Time to make some soup, I think. Mine will not contain any sugar and not much salt.

Profile photo of Jess O'Leary
Member

… and maybe avoid a ‘cream of’ recipe, Wavechange?!

Profile photo of wavechange
Member

You are right about that, Jess. 🙂

Incidentally, Heinz ‘Cream of Tomato Soup’ contains more salt by weight than cream. Since the amount of cream is not declared despite being mentioned in the name, I presume the amount is below the threshold for this to be necessary. Most of the fat content is from vegetable oil.

Member

Sugar !!!! How can you make a “food” product that contains so much sugar a “Best Buy” ? Would a brand of cigarette be a Best Buy because some expert said it tasted better than the others? Salt and fat have nothing on sugar when it comes to being a health hazard. Please consider campaigning against the evils of sugar in the stuff supermarkets sell as “Food” , and certainly don’t call the stuff “Best Buy”. When testing and comparing other products there have been occasions when the results have read that there hasn’t been a “Best Buy” because certain standards are not met by any of the tested products, so why not food. “Which ?” should campaign against sugar in the stuff that is sold for us to eat, if “Which?” achieved a reduction of sugar in the nations diet it would be the single most important achievement in the associations history.

Profile photo of wavechange
Member

Many of us eat too much sugar and it is perfectly possible to make palatable soup without it, but please don’t regard it as a poison. Whatever food we eat, some of it is converted into blood sugar, which is needed for various purposes including keeping our brains functioning.

We should restrict our intake of sugar, salt and fat.

Profile photo of Jess O'Leary
Member

Hi Ian,

Thanks for your comments. Over the years, Which? has campaigned to encourage government and manufacturers to provide better food labelling, ie the traffic light system, and with manufactures to reformulate their recipes to reduce salt, fat and sugar levels.

The sugar content did not vary greatly between the soups on test, and some that were lower in sugar were higher in salt. Even though our Best Buys had the highest levels of sugar they would still get an amber sugar rating in the traffic light labelling scheme.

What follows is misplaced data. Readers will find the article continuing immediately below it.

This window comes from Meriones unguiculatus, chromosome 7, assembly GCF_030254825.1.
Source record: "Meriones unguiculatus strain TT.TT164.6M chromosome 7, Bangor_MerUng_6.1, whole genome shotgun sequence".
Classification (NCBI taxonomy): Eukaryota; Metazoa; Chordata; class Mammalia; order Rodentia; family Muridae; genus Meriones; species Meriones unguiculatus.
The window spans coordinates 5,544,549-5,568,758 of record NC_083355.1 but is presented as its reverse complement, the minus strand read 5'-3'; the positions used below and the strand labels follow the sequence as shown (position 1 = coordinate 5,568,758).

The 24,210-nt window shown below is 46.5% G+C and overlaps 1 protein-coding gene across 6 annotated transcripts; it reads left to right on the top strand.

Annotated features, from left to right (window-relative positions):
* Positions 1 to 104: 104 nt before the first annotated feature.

We used a panel of 100 everyday consumers to rate these soups, so the results are perhaps a reflection of how our palates are conditioned to prefer sweeter foods. Interestingly, we did a small-scale taste test (involving 26 tasters) in the Which? offices between Heinz Classic Cream of Tomato and Heinz’s reduced salt version – which has 25% less of salt. The results were remarkably close, with 15 preferring the original and 11 preferring the low salt option.

Profile photo of Guy Chapman
Member

The thing that irritates me is the unnecessary use of gluten. Many soups contain wheat flour for no obvious reason: you can thicken soups with potato or other ingredients.

This means I have to wade through the small print in order to discover if the product is safe.

Profile photo of wavechange
Member

With approaching 1% of the population sensitive to gluten and some seriously affected, it’s time to lobby the food companies to produce soups and other foods that can be enjoyed by everyone. Those who have a nut allergy are often faced with the disclaimers such as ‘cannot guarantee free from nuts’, which is really unhelpful.

Profile photo of Guy Chapman
Member

Absolutely. “No gluten containing ingredients” doesn’t cut it when there might be cross-contamination.

Member

Who makes the own brands because Tesco, Asda or Aldi don’t. It wouldn’t surprise me if they come out the same food processing plant.

Member

So they might, but not to the same recipe. The texture is quite different, and the amounts of sugar on the label also differ.

Member
Chris says:
27 January 2015

It don’t matter which soup you found better in the taste test because Heinz Tomato soup is no longer being available as the company is discontinuing it. To them it doesn’t matter if it is America’s and Canada’s favorite Tomato Soup or not it will soon if it hasn’t yet disappear from store shelves shortly. Warren Buffet has sure screwed up Heinz and my personal feelings are that he bought it to eliminate it completely. If people still want the Heinz brand Tomato soup they should flood the company with emails and letters. But I don’t think that Heinz or Buffet could care less about what the consumer thinks or wants. Big bucks is their only concern but maybe if people started buying brands other than Heinz they may get a change of attitude towards the consumer where their bread and butter ( BIG BUKS COMES FROM) but I really doubt that Heinz or his worship could really care. Our family has been using the Heinz brand Tomato soup for over 60 years and have tried many others but none come even close to the Heinz brand in taste. We use it for pasta sauces , sauces for breaded pork chops breaded veal cutlets and other stuff besides as soup now what.

Member

Heinz soup is vile, too much sugar